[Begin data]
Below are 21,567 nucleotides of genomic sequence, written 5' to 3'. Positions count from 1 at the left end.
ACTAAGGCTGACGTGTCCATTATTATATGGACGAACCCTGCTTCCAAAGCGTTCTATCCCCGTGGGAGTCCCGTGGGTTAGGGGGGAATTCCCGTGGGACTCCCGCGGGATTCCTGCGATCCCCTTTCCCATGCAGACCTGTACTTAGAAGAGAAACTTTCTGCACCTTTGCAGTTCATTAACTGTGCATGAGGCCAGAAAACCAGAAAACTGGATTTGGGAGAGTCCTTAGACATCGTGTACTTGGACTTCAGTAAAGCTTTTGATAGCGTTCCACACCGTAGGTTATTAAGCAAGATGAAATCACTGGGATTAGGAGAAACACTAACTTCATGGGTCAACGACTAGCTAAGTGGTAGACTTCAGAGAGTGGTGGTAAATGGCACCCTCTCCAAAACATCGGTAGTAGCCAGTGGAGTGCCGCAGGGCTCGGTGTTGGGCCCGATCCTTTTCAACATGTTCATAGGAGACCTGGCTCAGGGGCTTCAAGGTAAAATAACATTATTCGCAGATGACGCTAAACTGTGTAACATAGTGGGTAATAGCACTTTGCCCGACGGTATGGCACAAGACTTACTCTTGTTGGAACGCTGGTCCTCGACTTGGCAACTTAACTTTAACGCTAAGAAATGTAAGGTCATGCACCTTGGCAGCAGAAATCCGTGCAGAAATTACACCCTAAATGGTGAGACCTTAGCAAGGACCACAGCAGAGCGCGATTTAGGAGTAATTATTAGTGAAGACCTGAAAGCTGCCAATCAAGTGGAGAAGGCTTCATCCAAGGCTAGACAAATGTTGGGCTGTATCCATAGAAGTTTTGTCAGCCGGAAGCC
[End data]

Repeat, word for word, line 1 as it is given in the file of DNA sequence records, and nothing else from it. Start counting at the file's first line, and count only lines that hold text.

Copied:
Below are 21,567 nucleotides of genomic sequence, written 5' to 3'. Positions count from 1 at the left end.